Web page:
Permanent link: [Article]-Understanding Heap Overflow Exploits
Jack Koziol of Shellcoder's Handbook fame spoke at ChicagoCon last year on heap overflow exploitation, so we thought we'd share the entire audio recording and slide deck with you as an example of the type of talks you'll see at the next ChicagoCon in May 2009.
As defined by Wikipedia, "A heap overflow is a type of buffer overflow that occurs in the heap data area. Like all buffer overflows, a heap overflow may be introduced accidentally by an application programmer, or it may result from a deliberate exploit. In either case, the overflow occurs when an application copies more data into a buffer than the buffer was designed to contain. A routine is vulnerable to exploitation if it copies data to a buffer without first verifying that the source will fit into the destination. A deliberate exploit may result in data at a specific location being altered in an arbitrary way, or in arbitrary code being executed."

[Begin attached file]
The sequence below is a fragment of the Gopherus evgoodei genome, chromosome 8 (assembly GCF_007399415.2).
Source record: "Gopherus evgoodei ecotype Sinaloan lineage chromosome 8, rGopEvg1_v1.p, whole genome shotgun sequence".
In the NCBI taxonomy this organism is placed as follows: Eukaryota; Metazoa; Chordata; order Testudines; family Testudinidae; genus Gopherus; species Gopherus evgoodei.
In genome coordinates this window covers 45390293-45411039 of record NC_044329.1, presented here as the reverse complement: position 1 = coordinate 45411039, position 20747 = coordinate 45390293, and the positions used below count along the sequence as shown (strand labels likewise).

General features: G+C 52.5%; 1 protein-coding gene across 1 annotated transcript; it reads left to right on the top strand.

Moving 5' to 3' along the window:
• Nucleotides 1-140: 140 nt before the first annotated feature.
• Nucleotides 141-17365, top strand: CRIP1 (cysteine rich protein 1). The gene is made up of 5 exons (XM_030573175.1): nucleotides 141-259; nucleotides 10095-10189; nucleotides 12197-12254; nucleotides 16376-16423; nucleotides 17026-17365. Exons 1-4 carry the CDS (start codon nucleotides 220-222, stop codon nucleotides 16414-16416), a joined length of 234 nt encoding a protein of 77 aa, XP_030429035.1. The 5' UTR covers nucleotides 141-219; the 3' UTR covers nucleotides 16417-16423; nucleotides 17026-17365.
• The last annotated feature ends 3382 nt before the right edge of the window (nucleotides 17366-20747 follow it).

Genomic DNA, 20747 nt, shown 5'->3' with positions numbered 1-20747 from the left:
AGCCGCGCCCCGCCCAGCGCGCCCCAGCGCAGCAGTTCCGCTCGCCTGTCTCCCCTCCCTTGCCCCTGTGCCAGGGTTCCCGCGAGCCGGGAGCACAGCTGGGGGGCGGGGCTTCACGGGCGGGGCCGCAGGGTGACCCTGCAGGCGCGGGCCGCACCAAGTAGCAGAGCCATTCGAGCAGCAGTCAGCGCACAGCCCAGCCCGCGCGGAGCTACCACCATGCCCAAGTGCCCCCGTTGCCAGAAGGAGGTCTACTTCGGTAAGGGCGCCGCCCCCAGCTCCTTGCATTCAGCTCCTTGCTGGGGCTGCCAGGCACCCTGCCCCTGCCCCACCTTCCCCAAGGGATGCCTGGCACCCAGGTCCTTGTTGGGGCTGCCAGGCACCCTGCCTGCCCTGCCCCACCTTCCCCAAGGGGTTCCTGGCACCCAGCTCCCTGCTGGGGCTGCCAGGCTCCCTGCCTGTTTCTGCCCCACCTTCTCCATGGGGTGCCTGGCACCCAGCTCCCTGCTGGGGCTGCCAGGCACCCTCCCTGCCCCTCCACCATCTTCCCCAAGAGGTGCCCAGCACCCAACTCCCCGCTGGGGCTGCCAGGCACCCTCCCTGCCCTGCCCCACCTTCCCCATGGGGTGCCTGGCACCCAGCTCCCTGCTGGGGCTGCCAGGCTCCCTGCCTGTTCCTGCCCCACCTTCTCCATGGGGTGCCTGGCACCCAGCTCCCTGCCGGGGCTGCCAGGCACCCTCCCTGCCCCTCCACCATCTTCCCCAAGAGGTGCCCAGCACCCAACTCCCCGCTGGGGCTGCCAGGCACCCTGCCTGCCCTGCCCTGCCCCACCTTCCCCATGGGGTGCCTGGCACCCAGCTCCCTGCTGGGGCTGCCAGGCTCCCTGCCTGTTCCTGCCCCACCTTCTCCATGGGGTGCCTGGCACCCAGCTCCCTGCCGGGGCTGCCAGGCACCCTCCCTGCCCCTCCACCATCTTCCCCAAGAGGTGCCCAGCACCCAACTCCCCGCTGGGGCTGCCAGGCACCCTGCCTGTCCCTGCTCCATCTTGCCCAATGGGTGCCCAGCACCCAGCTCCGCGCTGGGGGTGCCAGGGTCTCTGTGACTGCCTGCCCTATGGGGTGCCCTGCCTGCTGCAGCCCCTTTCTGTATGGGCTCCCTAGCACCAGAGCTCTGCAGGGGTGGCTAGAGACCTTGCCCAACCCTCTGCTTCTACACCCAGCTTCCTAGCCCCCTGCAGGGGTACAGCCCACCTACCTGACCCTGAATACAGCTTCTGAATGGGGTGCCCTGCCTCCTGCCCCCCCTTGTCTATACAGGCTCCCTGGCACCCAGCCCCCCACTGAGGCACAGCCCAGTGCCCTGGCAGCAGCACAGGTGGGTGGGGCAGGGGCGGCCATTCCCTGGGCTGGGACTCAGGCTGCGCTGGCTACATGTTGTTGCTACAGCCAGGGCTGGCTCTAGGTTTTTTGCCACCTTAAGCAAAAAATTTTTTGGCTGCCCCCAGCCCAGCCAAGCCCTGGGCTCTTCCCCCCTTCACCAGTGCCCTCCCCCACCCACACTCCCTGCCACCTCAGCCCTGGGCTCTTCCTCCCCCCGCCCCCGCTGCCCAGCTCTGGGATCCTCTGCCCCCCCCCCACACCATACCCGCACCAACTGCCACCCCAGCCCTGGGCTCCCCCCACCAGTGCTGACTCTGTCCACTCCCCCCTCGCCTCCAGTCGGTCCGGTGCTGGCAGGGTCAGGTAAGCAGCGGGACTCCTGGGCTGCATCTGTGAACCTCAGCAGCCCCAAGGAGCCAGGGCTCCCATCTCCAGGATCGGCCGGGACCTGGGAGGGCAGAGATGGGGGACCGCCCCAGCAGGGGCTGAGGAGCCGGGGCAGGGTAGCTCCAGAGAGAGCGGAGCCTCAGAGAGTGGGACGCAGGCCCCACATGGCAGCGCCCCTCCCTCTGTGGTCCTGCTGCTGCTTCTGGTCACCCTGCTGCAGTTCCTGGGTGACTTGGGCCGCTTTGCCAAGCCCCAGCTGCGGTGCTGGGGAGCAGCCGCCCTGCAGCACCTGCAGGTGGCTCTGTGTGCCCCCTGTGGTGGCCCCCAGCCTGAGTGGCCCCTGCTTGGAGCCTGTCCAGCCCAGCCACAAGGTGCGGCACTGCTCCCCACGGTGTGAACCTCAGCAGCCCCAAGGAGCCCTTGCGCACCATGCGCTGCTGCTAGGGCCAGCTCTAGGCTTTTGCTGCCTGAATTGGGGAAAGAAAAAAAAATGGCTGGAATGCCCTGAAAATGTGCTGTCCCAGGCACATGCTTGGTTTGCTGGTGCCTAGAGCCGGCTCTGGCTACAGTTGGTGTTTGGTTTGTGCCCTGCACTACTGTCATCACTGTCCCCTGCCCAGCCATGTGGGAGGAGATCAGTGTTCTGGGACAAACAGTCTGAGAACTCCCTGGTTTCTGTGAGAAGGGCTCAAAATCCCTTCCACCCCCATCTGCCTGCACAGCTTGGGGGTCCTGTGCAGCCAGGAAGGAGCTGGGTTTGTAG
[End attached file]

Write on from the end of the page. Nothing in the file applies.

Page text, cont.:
So what does all that mean and how do you do it? Find out in Jack's talk on "the most common type of heap overflow exploits for Linux and Windows. He will briefly explain how dynamically allocated memory works, its interaction with the heap memory structure, and how a normal heap operates. Jack will then demonstrate how heap overflows occur, and how they can be exploited on Linux, Windows 2000 and Windows XP SP2 with Data Execution Prevention (DEP) enabled. Unfortunately, the Vista portion of the talk had to be withdrawn. Expect to laugh, cry, and be entertained!"
Let us know what you think.